Tag: Advisors

Unsure about your major? Talk it out.

Unsure about your major? Talk it out.

Freshman year can be full of fun and laughter but it’s also composed of a new realm in academics. You are now entering a place that is no longer preparing you for college but is preparing you for life. It may seem scary but it becomes less frightening if you discuss your concerns with other people.

I began my Loyola at career as a Creative Writing major thinking that it was the only thing I could succeed at. I enjoyed editing, I could write a mean analytic paper on a book, and I could travel a path to a career or even to graduate school. It was perfect! I would be a journalist and I would travel the world. But, after taking a few classes I felt bored, I felt unenthusiastic and I didn’t feel challenged enough. It was like I was missing something.

In High School, I not only loved to write and read but I loved to translate Latin. I love and still love learning about the ancient world because the progress of the ancients still influences our world today.

After some urgings from a friend, I contacted Dr. Mannering who is the director of the Classics Department at Loyola and he agreed to speak with me about the possibilities that follow a Classical Civilization Major. I thought that the meeting would be brief and disgruntled, but we spent an entire hour in a thoughtful debate. The talk calmed my nerves and gave me the confidence I needed to succeed in the next few steps of my college path.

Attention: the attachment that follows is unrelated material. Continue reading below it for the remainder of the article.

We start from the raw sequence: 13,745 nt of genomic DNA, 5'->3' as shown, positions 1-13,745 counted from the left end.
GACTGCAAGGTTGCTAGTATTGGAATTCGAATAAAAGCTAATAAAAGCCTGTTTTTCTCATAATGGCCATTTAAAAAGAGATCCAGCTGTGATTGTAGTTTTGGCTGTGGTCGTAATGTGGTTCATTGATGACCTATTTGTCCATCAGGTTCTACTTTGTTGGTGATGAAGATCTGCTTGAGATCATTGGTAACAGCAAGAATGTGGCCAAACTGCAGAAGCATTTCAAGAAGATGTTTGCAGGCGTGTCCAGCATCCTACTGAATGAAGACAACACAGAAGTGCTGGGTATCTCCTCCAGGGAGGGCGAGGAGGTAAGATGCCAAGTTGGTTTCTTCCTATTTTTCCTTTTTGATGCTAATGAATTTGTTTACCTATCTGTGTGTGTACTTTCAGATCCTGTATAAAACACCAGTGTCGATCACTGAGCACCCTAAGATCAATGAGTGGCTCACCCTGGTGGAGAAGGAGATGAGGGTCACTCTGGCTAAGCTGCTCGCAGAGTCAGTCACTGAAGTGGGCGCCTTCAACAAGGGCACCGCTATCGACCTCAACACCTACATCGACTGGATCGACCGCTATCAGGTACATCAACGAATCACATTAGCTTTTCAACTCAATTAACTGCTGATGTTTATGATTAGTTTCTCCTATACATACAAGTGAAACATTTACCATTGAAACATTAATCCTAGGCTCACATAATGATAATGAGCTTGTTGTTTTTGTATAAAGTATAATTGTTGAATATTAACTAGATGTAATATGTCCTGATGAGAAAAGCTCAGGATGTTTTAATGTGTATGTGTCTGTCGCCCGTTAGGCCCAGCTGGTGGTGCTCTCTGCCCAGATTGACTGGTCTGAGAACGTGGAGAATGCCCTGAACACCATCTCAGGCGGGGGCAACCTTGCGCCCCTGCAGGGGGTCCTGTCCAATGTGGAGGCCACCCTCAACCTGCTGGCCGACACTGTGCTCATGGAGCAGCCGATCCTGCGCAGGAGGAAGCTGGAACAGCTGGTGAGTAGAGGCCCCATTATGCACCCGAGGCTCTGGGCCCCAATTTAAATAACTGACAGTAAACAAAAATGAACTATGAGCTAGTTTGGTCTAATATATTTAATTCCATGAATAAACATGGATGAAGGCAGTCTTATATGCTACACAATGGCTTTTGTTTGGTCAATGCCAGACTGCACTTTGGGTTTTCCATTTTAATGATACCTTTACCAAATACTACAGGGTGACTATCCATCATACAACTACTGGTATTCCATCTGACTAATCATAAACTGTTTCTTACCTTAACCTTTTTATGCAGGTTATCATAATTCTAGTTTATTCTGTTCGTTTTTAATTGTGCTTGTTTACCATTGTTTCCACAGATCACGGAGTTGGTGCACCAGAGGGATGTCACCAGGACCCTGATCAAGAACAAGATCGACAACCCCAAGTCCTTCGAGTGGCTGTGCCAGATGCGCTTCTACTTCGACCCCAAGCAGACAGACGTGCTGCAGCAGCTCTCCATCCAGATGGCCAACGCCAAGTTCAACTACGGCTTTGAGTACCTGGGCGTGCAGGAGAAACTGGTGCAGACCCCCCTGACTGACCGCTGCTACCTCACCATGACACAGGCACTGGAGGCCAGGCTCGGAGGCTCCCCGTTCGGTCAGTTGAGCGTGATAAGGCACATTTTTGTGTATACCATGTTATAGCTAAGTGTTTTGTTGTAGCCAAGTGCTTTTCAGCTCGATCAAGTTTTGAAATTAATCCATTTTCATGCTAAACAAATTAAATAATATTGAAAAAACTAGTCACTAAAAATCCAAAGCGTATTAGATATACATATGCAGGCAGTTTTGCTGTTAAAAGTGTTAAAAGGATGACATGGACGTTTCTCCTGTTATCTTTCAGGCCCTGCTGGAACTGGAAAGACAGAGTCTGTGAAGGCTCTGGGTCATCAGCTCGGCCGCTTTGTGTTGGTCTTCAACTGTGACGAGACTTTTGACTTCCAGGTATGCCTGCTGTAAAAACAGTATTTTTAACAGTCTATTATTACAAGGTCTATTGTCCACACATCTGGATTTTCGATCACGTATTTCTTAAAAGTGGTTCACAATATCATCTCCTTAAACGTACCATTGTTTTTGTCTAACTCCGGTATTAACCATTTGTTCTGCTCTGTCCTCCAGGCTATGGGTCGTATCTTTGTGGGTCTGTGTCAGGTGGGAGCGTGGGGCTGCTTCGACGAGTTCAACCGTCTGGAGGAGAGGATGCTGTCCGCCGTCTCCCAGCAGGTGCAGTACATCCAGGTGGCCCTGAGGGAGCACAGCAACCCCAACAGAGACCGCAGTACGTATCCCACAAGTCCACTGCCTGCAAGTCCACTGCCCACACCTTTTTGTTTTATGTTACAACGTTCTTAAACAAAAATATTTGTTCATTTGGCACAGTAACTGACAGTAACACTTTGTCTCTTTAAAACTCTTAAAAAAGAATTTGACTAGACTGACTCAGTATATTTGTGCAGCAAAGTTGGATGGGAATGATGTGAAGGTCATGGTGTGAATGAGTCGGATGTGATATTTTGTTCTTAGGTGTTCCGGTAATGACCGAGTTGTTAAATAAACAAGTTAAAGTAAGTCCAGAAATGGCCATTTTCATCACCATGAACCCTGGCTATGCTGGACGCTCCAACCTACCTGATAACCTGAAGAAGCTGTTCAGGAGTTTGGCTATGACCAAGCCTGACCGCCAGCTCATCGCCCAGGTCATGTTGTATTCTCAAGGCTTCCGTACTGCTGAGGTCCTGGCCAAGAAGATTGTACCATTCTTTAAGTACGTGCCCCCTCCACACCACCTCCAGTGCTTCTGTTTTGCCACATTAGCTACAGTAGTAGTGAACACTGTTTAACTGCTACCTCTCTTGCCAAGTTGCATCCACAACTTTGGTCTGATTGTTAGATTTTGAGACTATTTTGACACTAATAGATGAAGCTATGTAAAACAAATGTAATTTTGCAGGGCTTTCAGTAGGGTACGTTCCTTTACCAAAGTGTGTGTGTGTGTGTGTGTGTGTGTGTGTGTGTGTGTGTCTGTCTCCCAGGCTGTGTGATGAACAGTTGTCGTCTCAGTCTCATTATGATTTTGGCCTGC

In college, there will be decisions and those decisions will be difficult. Just remember, you are NOT alone. Other students feel the exact same way that you do. Talk to your friends, your family, or even your RA. Reach out to a faculty member or advisor and tell them what is on your mind. Although they may seem very busy, most professors care about the well-being of their students and will make time to speak with you.

If you’re anxious right now, don’t be. Good decisions are not made immediately. Take a piece of paper, write a pro and con list, and stick it in a place you will see it often. Constantly add to this list, take away from it and calmly debate it when you feel to be in the proper mind set. It will take time, but you will find your true path eventually.

A lovely view from Loyola's Crown Center for the Humanities.
A lovely view from Loyola’s Crown Center for the Humanities. My new home.
Choosing a College Major VS Undecided

Choosing a College Major VS Undecided


While there are over 80 majors and minors to choose from at Loyola, believe it or not, one of the most popular majors in college these days is UNDECIDED! So don’t be afraid or embarrassed if that’s your current major of choice; you have plenty of time to finalize your choice during the first two years.  If you apply as a traditional Undecided student, you will be admitted to the College of Arts & Sciences which is home to most of the majors on-campus (but you can easily do an internal-transfer to the other schools should you choose a different major). Or, if you know you want to major in something related to business, you can choose the Undecided Business major so you’ll be enrolled in the Quinlan School of Business, but you’ll have time to narrow it down from there.